This is fascinating.
By 2019, it was already clear that Trump was losing the Hard-Pressed Skeptics whose shift toward the GOP won him the presidency in the 2016 election.
“About a quarter of the electorate are “cross pressured” on economics and immigration — aligning with Democrats on one issue and Republicans on the other. The number of Americans who are liberal on economics but conservative on immigration is much larger than the number of Americans who are conservative on economics and liberal on immigration.
Since the 2016 presidential election, Trump has lost support among both economically liberal/anti-immigration Americans and economically conservative/pro-immigration Americans. However, he may yet gain it back; these cross-pressured Americans are more likely to be undecided ahead of the 2020 presidential election. …”
Do you remember this famous map from the Voter Study Group?
Look at this map from 2019.
It shows the relative position of Democrats, Republicans and Independents on immigration and economic issues. Independents are to the Right of the Democrats and Left of the Republicans.
The political battlefield is the 25% of the electorate that is socially conservative and economically populist. Republicans have to win decisively with Independents in this quadrant. In the 2016 election, Trump carried Indies and won 65% of the voters in the Populist quadrant with his MAGA agenda.
“About half (49 percent) of the electorate is consistently to the left on both dimensions (economics and immigration), while a quarter (25 percent) are consistently to the right on both dimensions. That leaves just over a quarter of the electorate as cross pressured: those that either lean left on economics and right on immigration (19 percent), or those that lean right on economics and left on immigration (8 percent).(4)”
… Compared to Trump’s performance in the 2016 presidential race, Republican candidates for Congress did worse in the 2018 midterms. To the extent that these different electoral results were driven by shifts in how Americans voted, those shifts were not evenly distributed across these economic and immigration attitudes. The second panel of Figure 4 shows the change in the percentage of voters in each cell who supported Trump in 2016, and the percentage who voted for a Republican for Congress in 2018. Blue cells reflect a shift towards Democrats; the darker the blue, the greater the shift. Red cells reflect a shift to Republicans; the darker the red, the greater the shift. White cells represent no change.”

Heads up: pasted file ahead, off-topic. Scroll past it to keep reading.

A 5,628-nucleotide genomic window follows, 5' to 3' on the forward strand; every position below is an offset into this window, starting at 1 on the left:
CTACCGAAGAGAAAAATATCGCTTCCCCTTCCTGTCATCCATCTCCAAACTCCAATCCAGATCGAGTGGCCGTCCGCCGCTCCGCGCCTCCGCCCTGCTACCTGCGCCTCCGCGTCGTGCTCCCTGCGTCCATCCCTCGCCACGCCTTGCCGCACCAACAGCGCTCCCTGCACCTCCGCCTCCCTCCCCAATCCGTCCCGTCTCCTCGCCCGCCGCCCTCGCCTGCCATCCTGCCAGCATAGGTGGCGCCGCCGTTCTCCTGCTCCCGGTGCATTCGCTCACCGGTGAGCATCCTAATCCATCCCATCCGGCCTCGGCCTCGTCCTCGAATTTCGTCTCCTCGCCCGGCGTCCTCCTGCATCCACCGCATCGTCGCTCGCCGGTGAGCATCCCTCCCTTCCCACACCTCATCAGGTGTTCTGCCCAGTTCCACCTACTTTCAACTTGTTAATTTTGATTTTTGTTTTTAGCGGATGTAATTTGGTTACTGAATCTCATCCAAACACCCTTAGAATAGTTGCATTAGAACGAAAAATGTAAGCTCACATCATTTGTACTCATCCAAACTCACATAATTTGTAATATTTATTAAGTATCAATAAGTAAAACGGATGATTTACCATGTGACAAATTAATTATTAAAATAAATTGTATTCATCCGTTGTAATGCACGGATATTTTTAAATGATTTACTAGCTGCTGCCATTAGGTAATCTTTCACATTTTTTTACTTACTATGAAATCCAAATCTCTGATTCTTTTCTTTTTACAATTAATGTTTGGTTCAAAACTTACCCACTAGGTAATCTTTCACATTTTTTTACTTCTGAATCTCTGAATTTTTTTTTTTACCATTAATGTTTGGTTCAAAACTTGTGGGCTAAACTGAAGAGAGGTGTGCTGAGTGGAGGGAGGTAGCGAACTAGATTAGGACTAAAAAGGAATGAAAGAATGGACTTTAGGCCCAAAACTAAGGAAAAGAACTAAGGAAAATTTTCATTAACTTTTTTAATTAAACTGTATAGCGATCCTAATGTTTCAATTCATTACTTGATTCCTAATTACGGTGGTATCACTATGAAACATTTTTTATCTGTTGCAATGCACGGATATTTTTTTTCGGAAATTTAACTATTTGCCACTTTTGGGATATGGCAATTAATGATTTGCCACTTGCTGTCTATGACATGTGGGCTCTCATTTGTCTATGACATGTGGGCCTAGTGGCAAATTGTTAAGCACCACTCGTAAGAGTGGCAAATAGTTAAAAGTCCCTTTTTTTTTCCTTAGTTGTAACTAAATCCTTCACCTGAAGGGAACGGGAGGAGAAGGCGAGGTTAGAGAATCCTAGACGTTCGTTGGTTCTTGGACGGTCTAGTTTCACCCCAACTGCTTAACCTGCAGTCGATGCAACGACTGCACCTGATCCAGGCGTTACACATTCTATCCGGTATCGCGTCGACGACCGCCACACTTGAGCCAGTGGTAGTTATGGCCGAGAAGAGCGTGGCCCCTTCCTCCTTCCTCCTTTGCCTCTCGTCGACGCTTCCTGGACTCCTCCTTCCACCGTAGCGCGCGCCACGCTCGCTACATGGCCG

In the 2018 midterms, conservative Republicans who were alienated by Trump shifted back toward the GOP while Trump’s voters didn’t turn out for the GOP. The Democrats won the House and Trump was impeached because those voters didn’t show up in 2018.
“The biggest shifts generally were among cross-pressured voters. The largest shift away from Republicans and towards Democrats was among voters who were left on economics and right on immigration. By contrast, the largest shift towards Republicans were among voters who were left on immigration and right on economics. Those Americans in the lower-left 2×2 region and upper-right 2×2 region didn’t change their minds very much. Taken together, these patterns may suggest that pocketbook issues played a more important role in voter choice in 2018 than in 2016.
Things appear worse for Republicans as we look towards 2020. The 2019 VOTER Survey asked respondents to choose between Trump and a generic Democrat. Overall, the generic Democrat outpolls Trump 48 percent to 36 percent, with 11 percent undecided and 5 percent saying they would not vote. The first panel of Figure 5 shows the difference between the percentage of Americans who supported Trump in 2016 and the percentage who say they will definitely support Trump again in 2020. Again, blue reflects a shift towards a generic Democrat while red reflects a shift towards Trump relative to how these groups voted in 2016.”
Trump was in big trouble in the Center in 2019.